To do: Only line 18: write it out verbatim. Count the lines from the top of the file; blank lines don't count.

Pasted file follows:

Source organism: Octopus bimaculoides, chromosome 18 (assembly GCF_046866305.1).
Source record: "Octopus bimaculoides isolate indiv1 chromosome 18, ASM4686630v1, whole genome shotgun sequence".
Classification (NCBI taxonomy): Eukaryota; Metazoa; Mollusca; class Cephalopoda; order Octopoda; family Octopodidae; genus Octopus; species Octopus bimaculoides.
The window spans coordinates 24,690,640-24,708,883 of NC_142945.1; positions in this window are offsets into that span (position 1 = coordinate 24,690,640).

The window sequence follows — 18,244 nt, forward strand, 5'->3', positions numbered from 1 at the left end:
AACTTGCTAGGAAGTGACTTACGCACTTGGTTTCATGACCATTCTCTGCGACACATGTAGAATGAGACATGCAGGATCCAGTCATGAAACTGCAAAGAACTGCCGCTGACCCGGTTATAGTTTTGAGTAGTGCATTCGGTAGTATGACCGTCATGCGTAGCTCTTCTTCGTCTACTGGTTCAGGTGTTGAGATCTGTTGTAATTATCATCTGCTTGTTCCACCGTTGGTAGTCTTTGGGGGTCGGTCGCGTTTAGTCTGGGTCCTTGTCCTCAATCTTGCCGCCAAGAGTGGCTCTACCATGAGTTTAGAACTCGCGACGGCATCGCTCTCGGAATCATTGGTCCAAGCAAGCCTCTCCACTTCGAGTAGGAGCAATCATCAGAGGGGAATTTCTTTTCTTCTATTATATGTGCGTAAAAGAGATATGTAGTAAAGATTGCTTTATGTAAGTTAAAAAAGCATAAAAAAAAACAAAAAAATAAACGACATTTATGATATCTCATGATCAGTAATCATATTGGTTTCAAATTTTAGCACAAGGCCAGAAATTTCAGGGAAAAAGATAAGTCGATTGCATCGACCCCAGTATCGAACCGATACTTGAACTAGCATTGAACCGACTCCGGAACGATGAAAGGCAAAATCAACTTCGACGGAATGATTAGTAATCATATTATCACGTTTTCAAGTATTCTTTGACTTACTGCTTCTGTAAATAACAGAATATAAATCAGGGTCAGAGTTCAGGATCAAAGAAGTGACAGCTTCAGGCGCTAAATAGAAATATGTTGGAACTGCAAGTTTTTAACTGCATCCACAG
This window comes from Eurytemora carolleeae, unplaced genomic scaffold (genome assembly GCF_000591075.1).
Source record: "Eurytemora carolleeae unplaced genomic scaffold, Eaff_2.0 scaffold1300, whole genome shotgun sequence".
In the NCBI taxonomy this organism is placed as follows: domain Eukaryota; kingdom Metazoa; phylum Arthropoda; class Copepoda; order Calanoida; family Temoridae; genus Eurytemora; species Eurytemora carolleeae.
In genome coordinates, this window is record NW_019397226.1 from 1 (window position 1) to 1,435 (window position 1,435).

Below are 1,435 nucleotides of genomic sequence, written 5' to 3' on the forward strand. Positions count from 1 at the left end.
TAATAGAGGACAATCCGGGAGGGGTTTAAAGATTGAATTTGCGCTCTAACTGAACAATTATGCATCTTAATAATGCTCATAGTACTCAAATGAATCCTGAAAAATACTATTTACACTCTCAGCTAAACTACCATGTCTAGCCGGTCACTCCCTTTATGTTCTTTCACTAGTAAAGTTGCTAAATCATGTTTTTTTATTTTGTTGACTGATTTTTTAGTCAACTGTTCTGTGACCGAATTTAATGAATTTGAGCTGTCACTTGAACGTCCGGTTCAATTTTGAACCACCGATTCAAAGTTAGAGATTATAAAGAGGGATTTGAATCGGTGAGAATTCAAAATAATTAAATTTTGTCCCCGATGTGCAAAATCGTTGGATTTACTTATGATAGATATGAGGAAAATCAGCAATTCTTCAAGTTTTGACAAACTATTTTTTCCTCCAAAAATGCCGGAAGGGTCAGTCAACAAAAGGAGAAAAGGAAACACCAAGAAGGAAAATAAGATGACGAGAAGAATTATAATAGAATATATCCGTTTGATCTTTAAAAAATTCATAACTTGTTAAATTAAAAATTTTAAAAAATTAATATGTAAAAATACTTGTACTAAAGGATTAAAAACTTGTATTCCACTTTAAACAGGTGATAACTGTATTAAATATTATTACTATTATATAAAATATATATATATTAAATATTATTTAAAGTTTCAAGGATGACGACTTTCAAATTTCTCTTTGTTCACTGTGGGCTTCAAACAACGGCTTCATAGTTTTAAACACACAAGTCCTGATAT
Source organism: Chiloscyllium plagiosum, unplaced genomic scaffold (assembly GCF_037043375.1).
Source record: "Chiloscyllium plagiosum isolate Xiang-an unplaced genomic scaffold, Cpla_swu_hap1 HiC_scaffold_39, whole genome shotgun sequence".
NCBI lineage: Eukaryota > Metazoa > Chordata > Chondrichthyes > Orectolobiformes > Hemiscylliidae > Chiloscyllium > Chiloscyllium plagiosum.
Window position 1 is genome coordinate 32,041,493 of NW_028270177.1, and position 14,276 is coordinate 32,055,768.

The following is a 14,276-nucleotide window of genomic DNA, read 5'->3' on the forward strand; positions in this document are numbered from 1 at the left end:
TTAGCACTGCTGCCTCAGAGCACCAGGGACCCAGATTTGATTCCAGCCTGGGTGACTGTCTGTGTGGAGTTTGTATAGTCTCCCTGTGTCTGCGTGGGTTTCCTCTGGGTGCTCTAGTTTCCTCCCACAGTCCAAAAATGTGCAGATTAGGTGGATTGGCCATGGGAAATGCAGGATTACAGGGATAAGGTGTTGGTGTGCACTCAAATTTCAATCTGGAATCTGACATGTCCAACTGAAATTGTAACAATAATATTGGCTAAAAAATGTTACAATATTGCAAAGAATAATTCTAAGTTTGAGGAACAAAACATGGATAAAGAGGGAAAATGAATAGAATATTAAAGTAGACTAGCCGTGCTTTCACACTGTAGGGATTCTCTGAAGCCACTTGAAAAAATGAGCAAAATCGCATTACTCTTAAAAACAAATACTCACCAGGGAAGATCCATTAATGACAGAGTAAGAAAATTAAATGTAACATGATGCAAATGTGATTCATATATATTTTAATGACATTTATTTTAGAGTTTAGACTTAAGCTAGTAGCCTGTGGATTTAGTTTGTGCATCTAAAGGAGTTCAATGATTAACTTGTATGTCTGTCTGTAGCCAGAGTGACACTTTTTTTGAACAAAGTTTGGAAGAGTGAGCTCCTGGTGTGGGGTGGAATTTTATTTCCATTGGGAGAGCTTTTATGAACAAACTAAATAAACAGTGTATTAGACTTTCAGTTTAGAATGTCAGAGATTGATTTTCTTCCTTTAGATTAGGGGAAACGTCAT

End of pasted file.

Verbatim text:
TTAGCACTGCTGCCTCAGAGCACCAGGGACCCAGATTTGATTCCAGCCTGGGTGACTGTCTGTGTGGAGTTTGTATAGTCTCCCTGTGTCTGCGTGGGTTTCCTCTGGGTGCTCTAGTTTCCTCCCACAGTCCAAAAATGTGCAGATTAGGTGGATTGGCCATGGGAAATGCAGGATTACAGGGATAAGGTGTTGGTGTGCACTCAAATTTCAATCTGGAATCTGACATGTCCAACTGAAATTGTAACAATAATATTGGCTAAAAAATGTTACAATATTGCAAAGAATAATTCTAAGTTTGAGGAACAAAACATGGATAAAGAGGGAAAATGAATAGAATATTAAAGTAGACTAGCCGTGCTTTCACACTGTAGGGATTCTCTGAAGCCACTTGAAAAAATGAGCAAAATCGCATTACTCTTAAAAACAAATACTCACCAGGGAAGATCCATTAATGACAGAGTAAGAAAATTAAATGTAACATGATGCAAATGTGATTCATATATATTTTAATGACATTTATTTTAGAGTTTAGACTTAAGCTAGTAGCCTGTGGATTTAGTTTGTGCATCTAAAGGAGTTCAATGATTAACTTGTATGTCTGTCTGTAGCCAGAGTGACACTTTTTTTGAACAAAGTTTGGAAGAGTGAGCTCCTGGTGTGGGGTGGAATTTTATTTCCATTGGGAGAGCTTTTATGAACAAACTAAATAAACAGTGTATTAGACTTTCAGTTTAGAATGTCAGAGATTGATTTTCTTCCTTTAGATTAGGGGAAACGTCAT